• The investor does not have to be concerned about the direction of the price movement. He can benefit from the high volatility of the market in either direction.

Long Straddle Disadvantages

At the same time, here are some quick concerns you must be aware of while you use the Long Straddle strategy:

  • The premiums paid are high.
  • There has to be a big swing in the prices to make profits, after paying the premiums.


As a bottom line, a long straddle is an excellent and one of the simplest ` strategies.

It has the potential to provide an opportunity to make money even when the exact effect of the news is not known. The prices may go up or down, the trader will end up making profits.

The high volatility of the market can be cashed on, without involving a lot of risks.

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How to Trade Long Strangle

Long strangle is very rewarding if market moves in any one direction rapidly. The last one word is very important – the market has to move in any one direction – up or down – RAPIDLY or Fast. If it does the long strangle trader will make unlimited amount of money else the losses are limited.

I actually hate this “unlimited amount of money” thing. I mean really? When was the last time you made unlimited amount of money? Somewhere a trader will book his profits. Why these so called experts say on this, and some other strategies like options buying can make unlimited amount of money, is what I fail to understand.

Unfortunately technically I have to write this that long strangle makes unlimited amount of money and losses only limited amount of money. Please don’t fall for this trap though. Predicting market direction is difficult if not impossible. However you can see that with this strategy you only have to predict if the markets will move fast and deep in one direction – the direction itself is not important. So here there are some advantages. We will look at that later.

How to Trade Long Strangle strategy:

1. Buy option or options on the Call side any strike price.
2. Buy the same number of options on the same underlying Put side any strike price different than Call strike price.

Note: Most traders buy out of the money options for both calls and puts. How far depends on the trader.

Risk: Limited
Reward: Unlimited

So lets say if you feel Nifty will move within a few days very fast in one direction, due to the upcoming budget on 10th of July, 2020 – you can buy an OTM Call option strike price 7800. And at the same time you can buy a OTM put strike price of 7200. Nifty currently at the time of writing this article is at 7504. Once the trade is complete you just bought a long strangle.

Lets go and check their prices:

31-July-14 CE 7,800.00 56.00
31-July-14 PE 7,200.00 42.00

Once you have put the long strangle trade you should know your break even point.

How to calculate the break even points of long strangle?

Add both the points of call and put option. Now when selling you should get the same points – and that is your break even point.

Since usually traders do not leave this position till expiry I will not calculate the break even point till expiry. In our example our break even is: 56+42 = 98. If you need to make a profit, you need more than 98 points in total while selling the call and the put option.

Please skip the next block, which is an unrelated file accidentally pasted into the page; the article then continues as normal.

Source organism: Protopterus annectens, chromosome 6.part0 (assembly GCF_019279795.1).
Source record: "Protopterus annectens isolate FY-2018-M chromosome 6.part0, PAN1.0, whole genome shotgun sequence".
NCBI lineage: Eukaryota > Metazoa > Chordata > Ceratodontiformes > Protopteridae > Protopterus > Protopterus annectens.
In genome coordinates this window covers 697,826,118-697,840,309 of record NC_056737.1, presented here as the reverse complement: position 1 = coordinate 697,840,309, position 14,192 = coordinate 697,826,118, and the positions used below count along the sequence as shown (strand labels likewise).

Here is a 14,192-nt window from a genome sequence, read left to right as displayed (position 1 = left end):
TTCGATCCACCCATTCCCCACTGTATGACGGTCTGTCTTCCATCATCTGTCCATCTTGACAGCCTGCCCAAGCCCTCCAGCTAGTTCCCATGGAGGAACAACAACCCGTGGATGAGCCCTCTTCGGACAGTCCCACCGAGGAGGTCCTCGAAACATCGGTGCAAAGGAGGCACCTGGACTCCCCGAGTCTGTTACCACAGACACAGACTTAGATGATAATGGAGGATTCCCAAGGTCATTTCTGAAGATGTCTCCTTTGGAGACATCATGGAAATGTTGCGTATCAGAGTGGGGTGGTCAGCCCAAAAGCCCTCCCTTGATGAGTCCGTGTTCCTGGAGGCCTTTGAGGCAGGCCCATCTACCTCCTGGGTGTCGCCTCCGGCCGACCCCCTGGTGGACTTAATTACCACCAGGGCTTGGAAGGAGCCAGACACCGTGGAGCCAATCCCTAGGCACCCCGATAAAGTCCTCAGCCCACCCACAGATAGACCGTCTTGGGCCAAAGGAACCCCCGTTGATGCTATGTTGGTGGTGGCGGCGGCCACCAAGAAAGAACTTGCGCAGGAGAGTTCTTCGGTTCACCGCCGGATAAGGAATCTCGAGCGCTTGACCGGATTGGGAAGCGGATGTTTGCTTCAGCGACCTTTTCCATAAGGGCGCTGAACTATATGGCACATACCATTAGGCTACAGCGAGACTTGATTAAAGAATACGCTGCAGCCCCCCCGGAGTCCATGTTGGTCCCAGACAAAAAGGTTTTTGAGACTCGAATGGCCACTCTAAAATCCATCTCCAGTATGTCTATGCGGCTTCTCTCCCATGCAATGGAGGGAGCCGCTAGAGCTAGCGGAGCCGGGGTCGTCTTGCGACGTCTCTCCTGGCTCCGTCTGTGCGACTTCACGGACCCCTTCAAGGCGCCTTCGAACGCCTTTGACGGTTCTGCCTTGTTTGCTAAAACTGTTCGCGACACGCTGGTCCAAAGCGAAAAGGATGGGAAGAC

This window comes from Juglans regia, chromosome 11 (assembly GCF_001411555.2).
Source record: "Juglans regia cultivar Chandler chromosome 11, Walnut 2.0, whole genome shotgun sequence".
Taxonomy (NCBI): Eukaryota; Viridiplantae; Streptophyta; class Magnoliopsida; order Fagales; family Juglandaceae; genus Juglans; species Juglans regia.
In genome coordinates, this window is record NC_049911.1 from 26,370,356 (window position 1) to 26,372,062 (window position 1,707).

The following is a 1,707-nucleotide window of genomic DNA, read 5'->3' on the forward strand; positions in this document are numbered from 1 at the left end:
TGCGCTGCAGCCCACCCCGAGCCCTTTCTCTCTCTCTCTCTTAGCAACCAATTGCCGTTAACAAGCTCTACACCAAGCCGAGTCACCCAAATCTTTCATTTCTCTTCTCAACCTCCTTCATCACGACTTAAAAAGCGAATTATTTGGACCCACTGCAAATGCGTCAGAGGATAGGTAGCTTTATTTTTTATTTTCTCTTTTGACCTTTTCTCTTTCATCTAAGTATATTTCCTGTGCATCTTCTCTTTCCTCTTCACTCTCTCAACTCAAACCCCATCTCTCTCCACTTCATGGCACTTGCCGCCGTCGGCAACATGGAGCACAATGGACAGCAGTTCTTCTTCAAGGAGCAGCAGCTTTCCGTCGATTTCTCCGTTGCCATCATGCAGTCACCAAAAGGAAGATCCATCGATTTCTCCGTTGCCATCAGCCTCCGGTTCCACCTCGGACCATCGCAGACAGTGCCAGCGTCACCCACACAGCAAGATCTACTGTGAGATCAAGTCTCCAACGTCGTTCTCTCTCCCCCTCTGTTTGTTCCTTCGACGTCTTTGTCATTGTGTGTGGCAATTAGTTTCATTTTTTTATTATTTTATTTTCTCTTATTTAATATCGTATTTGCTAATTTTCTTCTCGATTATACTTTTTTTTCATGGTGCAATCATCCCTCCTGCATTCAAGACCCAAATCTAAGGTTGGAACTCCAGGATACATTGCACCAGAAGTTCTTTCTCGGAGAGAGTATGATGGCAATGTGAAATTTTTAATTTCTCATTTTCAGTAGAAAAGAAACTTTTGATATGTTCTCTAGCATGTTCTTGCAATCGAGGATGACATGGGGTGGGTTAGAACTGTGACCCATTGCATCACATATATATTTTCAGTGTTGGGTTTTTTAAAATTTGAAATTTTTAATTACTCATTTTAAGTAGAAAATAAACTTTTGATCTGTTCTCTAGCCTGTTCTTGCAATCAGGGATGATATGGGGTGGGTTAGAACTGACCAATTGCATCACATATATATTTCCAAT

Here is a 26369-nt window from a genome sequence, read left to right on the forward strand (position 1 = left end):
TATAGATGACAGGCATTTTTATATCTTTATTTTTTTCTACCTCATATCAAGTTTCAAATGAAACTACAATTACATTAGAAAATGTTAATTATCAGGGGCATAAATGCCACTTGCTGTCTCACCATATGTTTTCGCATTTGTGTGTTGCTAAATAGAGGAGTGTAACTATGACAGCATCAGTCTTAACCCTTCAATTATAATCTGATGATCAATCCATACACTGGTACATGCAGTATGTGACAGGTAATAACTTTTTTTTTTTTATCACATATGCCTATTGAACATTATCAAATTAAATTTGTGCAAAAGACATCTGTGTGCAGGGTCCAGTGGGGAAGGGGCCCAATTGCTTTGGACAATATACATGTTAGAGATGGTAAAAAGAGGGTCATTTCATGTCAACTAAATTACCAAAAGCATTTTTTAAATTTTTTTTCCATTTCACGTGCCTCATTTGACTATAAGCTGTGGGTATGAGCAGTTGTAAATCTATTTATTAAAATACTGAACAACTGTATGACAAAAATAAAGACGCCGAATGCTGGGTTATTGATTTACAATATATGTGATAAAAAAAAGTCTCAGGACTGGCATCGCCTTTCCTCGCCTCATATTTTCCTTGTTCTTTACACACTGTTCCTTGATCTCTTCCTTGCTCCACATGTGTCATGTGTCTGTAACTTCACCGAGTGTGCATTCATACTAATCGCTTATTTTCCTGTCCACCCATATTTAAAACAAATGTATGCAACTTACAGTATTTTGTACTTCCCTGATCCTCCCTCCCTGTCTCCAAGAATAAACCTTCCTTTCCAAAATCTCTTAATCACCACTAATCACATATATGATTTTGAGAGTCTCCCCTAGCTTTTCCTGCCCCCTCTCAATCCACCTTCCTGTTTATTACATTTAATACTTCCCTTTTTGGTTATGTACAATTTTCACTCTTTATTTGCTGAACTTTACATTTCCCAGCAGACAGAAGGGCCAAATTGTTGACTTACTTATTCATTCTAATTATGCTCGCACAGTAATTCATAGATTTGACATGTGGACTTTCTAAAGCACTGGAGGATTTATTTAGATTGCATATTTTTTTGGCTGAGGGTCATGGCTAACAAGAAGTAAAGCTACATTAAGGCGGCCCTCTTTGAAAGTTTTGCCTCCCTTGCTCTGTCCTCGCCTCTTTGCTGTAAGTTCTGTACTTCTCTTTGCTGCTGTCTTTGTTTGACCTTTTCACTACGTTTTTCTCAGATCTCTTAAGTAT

Disclaimer: By the time this goes live on my blog these prices may have changed. Please do not trade this strategy just because it is mentioned here. This is for example only.

Note: You can literally buy ANY strike price of these options. If they are of the same strike they will be technically called Long Straddle. Both the Long Straddle and Long Strangle will profit if markets take a fast direction either side. However the difference lies in the money you have to pay upfront to buy these options. In a Long Straddle you will have to pay more as either both of the options will be ATM or one of them will be deep in the money. However with long strangle your costs will be less as usually traders buy options out of the money for both the calls and puts. This will limit your risk.

Imagine you bought options closer to the money – you would have to pay more for the strangle. And if the markets did not move and stayed in a range – you will lose much faster than someone who bought the out of the money options. On the other side if markets did not make a significant move but still made a good move – there is a chance that the trader who bought options closer to money will make a profit, but the trader who bought the OTM options may lose money.

You see options closer to the money will move faster than the options that are further out of the money. So if the markets are going up – the closer to the money call options will increase in value faster than the OTM calls. Of course the near the money puts will also be losing money fast, but this strategy is profitable only when the market move is significant. If the value of one option moves faster than the one which is losing money – the trade makes money.

If the options are deep out of the money it needs a big and substantial move for it to be profitable. If that move does not happen – the trade will lose money. If the move is indeed significant the trader who bought the OTM options will make more than the one who bought the options closer to the money. Simply because there is not much to lose in any of the option.

It takes us back to the question. Which options to buy when playing the long strangle?

Very tricky to answer this one but I will try. First of all you should trade this strategy only when the markets are expecting major moves. On top of that you should have in mind a risk that you are willing to take. Do not over trade just because you think the markets will move. It may but you may still lose money.